Writing online on the American Bankers Association Bank Marketing page on LinkedIn, Kailyn Gallagher makes some critical points to ponder for community banks.
In summary: “It’s not personal. It’s business.”
Sometimes, businesses make a critical mistake when it comes to their entity’s social media presence, treating it as they would their personal Facebook or Twitter page. But a business page is strictly that, business. And treating your bank’s social media page as such is vital to your brand and its success, and by extension, your personal success.
Before we explore Gallagher’s do’s and don’ts she offers some interesting percentages to consider, courtesy of Ad Week. First, 74 percent of consumers allow social media to influence their purchasing choices, and 47 percent say Facebook is their biggest influence in purchasing among social media vehicles. Two truths emerge from these numbers: First, even the smallest community bank or credit union must use social media to engage current and potential customers. Period. End of story.
Second: It’s an easy, cost effective way to trumpet your brand and its products in front of your target audience.
But to repeat: When you’re engaging customers through social media, it’s not about you. It’s about the business and its brand. Keep your posts relevant for customers, and keep the message consistent, regardless of the social media platform. Simply maintaining a social media presence isn’t enough, not by the longest shot.
Now to the heart of the matter, the do’s and don’ts, according to Gallagher.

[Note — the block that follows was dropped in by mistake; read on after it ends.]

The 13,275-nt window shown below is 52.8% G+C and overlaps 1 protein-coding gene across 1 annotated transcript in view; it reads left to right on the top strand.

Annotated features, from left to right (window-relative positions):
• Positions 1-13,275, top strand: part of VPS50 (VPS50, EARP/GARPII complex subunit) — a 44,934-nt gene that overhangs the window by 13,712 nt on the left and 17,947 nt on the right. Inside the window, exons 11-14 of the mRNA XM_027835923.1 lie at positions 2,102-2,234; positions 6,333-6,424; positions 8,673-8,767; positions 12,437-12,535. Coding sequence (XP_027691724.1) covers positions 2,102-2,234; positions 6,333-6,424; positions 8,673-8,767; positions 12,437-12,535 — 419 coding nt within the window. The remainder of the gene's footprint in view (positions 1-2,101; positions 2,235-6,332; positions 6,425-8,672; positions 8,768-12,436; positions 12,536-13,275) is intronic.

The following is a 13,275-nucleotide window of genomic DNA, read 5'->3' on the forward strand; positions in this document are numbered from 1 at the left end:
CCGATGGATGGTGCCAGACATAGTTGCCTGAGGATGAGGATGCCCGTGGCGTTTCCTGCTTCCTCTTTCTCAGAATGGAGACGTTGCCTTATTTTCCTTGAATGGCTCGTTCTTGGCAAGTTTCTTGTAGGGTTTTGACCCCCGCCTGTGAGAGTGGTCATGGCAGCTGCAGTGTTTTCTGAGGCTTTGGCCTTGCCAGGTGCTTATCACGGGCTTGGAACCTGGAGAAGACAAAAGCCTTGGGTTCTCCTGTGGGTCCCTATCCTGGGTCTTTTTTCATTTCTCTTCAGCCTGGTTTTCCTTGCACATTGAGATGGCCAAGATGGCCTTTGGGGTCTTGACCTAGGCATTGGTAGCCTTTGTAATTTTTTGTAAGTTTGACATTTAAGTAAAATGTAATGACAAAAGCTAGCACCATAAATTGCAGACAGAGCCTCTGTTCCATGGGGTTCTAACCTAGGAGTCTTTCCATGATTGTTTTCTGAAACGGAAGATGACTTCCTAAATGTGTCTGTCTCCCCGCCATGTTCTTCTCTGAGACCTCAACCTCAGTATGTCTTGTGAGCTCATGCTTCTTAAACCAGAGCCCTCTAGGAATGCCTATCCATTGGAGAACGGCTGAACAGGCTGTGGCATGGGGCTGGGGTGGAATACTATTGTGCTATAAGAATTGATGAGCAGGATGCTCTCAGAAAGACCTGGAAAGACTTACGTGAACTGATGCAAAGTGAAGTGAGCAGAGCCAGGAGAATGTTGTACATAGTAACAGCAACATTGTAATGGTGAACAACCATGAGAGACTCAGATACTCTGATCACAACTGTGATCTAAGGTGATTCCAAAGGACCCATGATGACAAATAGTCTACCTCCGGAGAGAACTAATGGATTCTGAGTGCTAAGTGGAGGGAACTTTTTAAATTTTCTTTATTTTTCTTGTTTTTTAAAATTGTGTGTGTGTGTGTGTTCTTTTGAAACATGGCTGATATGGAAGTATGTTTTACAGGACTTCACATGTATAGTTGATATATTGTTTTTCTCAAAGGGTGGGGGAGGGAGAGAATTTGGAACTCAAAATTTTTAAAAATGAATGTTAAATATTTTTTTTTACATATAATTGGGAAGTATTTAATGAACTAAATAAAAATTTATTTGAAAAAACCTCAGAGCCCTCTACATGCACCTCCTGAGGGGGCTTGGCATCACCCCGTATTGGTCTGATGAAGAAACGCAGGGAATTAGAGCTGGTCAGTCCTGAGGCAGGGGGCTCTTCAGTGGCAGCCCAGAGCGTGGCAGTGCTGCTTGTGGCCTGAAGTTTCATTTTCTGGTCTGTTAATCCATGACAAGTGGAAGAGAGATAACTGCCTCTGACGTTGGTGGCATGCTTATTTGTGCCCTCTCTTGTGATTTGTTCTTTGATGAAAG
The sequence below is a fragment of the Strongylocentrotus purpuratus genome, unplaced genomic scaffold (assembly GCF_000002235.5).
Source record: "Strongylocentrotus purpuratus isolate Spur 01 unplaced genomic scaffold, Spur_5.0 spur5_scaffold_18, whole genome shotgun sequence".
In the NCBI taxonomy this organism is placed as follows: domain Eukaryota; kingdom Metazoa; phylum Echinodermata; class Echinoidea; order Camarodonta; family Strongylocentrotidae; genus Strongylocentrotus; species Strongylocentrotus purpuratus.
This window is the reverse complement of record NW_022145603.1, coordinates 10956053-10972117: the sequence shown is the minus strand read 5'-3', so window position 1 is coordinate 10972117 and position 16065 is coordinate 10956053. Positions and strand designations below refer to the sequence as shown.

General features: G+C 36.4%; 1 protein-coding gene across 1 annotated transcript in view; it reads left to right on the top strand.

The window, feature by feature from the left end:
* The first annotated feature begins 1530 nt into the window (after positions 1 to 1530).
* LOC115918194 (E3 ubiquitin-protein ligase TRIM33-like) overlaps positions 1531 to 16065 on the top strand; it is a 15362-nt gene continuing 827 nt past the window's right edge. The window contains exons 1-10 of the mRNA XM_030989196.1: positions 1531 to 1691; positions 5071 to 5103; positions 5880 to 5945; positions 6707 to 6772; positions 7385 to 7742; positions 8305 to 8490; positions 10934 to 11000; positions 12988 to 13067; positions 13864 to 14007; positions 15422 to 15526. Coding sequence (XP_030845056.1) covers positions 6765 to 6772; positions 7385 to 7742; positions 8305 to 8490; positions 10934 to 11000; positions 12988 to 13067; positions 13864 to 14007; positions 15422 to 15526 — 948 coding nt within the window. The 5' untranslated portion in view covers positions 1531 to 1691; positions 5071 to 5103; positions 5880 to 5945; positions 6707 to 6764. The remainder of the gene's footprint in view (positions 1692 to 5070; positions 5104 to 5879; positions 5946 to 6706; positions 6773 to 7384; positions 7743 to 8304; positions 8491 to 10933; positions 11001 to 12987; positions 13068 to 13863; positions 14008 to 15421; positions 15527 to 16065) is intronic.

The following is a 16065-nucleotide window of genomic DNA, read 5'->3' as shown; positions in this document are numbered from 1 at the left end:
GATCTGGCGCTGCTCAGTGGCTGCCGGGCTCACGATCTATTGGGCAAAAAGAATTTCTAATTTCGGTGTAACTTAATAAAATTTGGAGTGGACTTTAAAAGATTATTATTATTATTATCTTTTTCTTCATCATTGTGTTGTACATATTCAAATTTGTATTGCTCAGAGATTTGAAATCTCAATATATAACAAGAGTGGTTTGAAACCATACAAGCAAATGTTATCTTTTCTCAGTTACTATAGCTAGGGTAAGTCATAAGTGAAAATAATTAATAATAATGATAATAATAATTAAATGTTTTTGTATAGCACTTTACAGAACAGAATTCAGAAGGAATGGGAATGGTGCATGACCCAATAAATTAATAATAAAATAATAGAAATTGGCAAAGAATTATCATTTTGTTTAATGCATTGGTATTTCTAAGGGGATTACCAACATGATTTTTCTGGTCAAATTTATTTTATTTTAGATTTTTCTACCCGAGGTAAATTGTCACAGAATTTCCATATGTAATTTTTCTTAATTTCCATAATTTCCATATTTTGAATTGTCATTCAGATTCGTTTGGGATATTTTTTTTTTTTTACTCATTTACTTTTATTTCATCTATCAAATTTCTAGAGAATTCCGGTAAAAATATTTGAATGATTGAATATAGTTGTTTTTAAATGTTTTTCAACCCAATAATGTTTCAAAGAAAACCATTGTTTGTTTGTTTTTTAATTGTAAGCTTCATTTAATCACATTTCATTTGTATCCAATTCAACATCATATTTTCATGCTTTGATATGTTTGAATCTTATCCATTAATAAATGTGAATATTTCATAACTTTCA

- DON’T use a different icon for each social media site.
- DO take great pains to ensure consistent branding with logos, colors, images and fonts that reflect the bank and its values.
- DON’T post personal stuff about what you had for lunch or the trip to the office.
- DO consistently convey information about products, promotions and services, company and community events and company or community milestones. Community events communicate that your bank cares about the community.
- DON’T post photos or videos that aren’t consistent with branding goals.
- DO use images and videos that convey the feeling you want to create for your brand.
Gallagher offers this sage advice: “Banks and businesses in general need to take a step back and look at trends and hot topics objectively before jumping on a bandwagon that is headed in the wrong direction,” she said. “If it doesn’t support the bank’s brand or the persona portrayed on social media, it’s best to refrain from joining in.”
Let me know your thoughts on these ideas.
Read Gallagher’s entire article at: http://ababankmarketing.com/insights/social-media-dos-and-donts/